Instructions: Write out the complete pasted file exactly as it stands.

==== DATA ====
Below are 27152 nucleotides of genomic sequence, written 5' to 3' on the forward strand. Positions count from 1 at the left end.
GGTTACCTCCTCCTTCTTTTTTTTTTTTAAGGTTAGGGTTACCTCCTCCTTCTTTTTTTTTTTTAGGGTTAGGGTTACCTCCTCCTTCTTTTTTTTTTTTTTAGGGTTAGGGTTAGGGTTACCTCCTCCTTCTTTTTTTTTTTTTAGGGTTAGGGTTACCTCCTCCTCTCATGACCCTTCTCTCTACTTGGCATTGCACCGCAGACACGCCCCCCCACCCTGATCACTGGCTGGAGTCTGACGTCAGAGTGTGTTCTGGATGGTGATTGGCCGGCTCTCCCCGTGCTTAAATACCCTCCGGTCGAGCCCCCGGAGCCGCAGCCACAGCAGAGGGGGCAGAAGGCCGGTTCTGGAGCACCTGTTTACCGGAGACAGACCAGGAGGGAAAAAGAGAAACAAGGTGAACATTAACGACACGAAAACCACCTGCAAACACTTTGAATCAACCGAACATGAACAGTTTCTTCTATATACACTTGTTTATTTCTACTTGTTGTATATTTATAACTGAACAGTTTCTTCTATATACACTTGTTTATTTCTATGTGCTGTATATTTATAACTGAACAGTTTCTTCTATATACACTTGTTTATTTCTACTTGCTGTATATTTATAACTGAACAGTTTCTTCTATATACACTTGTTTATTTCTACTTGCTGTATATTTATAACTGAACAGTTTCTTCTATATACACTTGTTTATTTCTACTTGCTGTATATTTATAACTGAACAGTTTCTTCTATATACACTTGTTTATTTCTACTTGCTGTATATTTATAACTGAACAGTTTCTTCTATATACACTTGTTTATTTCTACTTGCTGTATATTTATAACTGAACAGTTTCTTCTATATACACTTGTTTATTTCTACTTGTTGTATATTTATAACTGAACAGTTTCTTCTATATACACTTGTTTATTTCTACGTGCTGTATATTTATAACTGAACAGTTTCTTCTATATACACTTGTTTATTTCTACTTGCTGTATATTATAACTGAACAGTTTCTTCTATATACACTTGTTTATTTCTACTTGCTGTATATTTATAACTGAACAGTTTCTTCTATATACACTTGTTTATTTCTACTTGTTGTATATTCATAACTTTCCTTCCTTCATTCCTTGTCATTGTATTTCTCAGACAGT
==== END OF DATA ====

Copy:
Below are 27152 nucleotides of genomic sequence, written 5' to 3' on the forward strand. Positions count from 1 at the left end.
GGTTACCTCCTCCTTCTTTTTTTTTTTTAAGGTTAGGGTTACCTCCTCCTTCTTTTTTTTTTTTAGGGTTAGGGTTACCTCCTCCTTCTTTTTTTTTTTTTTAGGGTTAGGGTTAGGGTTACCTCCTCCTTCTTTTTTTTTTTTTAGGGTTAGGGTTACCTCCTCCTCTCATGACCCTTCTCTCTACTTGGCATTGCACCGCAGACACGCCCCCCCACCCTGATCACTGGCTGGAGTCTGACGTCAGAGTGTGTTCTGGATGGTGATTGGCCGGCTCTCCCCGTGCTTAAATACCCTCCGGTCGAGCCCCCGGAGCCGCAGCCACAGCAGAGGGGGCAGAAGGCCGGTTCTGGAGCACCTGTTTACCGGAGACAGACCAGGAGGGAAAAAGAGAAACAAGGTGAACATTAACGACACGAAAACCACCTGCAAACACTTTGAATCAACCGAACATGAACAGTTTCTTCTATATACACTTGTTTATTTCTACTTGTTGTATATTTATAACTGAACAGTTTCTTCTATATACACTTGTTTATTTCTATGTGCTGTATATTTATAACTGAACAGTTTCTTCTATATACACTTGTTTATTTCTACTTGCTGTATATTTATAACTGAACAGTTTCTTCTATATACACTTGTTTATTTCTACTTGCTGTATATTTATAACTGAACAGTTTCTTCTATATACACTTGTTTATTTCTACTTGCTGTATATTTATAACTGAACAGTTTCTTCTATATACACTTGTTTATTTCTACTTGCTGTATATTTATAACTGAACAGTTTCTTCTATATACACTTGTTTATTTCTACTTGCTGTATATTTATAACTGAACAGTTTCTTCTATATACACTTGTTTATTTCTACTTGTTGTATATTTATAACTGAACAGTTTCTTCTATATACACTTGTTTATTTCTACGTGCTGTATATTTATAACTGAACAGTTTCTTCTATATACACTTGTTTATTTCTACTTGCTGTATATTATAACTGAACAGTTTCTTCTATATACACTTGTTTATTTCTACTTGCTGTATATTTATAACTGAACAGTTTCTTCTATATACACTTGTTTATTTCTACTTGTTGTATATTCATAACTTTCCTTCCTTCATTCCTTGTCATTGTATTTCTCAGACAGT